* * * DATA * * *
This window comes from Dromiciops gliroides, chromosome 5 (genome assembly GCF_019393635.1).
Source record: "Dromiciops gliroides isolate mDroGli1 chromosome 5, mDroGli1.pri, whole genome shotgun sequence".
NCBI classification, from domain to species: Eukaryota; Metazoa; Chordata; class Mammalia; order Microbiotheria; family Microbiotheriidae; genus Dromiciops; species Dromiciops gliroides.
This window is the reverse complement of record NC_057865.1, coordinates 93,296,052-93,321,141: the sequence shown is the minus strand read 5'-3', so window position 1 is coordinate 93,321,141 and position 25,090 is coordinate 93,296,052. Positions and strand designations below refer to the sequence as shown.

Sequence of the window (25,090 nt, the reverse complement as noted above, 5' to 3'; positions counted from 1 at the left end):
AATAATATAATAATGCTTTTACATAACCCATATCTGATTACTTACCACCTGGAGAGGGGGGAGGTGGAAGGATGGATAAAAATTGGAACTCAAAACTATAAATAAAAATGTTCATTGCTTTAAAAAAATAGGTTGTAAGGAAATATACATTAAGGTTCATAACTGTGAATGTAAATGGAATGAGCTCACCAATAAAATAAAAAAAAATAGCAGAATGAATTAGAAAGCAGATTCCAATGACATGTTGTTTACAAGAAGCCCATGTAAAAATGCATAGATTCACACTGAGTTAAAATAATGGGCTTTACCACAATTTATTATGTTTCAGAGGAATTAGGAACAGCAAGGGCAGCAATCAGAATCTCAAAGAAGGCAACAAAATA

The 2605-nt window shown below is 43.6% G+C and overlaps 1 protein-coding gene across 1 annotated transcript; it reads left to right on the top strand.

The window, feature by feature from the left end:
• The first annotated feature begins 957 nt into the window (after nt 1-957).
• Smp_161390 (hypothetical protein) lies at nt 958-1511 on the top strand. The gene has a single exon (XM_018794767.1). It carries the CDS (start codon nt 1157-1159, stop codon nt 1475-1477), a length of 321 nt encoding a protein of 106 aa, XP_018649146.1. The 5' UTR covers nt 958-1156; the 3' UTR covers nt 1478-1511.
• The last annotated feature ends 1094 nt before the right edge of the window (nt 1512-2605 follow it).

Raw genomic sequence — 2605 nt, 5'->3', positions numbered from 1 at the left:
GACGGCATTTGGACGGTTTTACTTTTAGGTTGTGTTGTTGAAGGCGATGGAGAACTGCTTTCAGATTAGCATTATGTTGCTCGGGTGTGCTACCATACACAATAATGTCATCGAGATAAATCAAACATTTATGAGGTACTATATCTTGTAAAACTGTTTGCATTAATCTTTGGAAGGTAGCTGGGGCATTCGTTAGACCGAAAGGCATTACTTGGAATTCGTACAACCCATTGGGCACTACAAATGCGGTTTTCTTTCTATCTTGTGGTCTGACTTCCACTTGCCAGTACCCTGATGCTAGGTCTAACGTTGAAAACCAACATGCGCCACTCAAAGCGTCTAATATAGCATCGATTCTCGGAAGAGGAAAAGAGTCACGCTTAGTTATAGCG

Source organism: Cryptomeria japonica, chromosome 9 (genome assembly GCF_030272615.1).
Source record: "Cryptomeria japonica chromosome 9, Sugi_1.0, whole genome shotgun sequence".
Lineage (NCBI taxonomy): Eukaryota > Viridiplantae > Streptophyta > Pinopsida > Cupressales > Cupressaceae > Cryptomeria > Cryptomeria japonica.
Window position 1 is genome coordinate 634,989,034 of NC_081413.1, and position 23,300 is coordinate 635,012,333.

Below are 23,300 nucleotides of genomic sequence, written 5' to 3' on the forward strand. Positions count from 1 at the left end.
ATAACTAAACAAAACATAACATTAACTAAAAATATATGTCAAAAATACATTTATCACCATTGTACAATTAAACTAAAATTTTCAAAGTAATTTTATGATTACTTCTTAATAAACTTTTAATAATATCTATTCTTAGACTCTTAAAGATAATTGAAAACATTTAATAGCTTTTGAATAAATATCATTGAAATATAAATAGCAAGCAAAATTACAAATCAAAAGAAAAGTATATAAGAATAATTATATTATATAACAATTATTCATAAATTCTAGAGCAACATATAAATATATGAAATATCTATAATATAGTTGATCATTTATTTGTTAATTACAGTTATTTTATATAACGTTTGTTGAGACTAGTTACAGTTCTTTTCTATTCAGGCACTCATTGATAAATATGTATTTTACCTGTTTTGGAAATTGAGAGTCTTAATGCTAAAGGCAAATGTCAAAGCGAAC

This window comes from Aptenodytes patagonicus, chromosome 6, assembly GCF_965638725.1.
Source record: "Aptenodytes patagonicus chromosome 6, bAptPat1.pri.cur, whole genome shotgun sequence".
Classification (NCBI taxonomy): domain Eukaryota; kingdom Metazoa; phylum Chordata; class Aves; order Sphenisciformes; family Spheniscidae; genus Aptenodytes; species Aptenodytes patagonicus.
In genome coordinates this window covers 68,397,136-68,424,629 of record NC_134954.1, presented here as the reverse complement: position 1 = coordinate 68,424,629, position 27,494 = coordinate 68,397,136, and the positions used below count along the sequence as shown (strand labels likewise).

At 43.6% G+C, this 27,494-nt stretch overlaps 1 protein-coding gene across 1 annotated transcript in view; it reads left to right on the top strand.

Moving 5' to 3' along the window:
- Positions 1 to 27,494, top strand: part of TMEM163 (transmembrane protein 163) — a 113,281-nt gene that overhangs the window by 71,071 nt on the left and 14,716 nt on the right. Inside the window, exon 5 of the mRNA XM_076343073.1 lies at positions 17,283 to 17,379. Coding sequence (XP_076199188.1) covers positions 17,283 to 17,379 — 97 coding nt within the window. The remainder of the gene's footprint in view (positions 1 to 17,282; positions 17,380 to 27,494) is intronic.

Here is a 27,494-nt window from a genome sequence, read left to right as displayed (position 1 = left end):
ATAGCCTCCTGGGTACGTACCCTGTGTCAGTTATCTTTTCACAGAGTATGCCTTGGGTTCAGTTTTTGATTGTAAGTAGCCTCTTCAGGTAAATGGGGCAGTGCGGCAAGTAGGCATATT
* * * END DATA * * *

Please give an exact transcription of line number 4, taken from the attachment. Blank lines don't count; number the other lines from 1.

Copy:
This window is the reverse complement of record NC_057865.1, coordinates 93,296,052-93,321,141: the sequence shown is the minus strand read 5'-3', so window position 1 is coordinate 93,321,141 and position 25,090 is coordinate 93,296,052. Positions and strand designations below refer to the sequence as shown.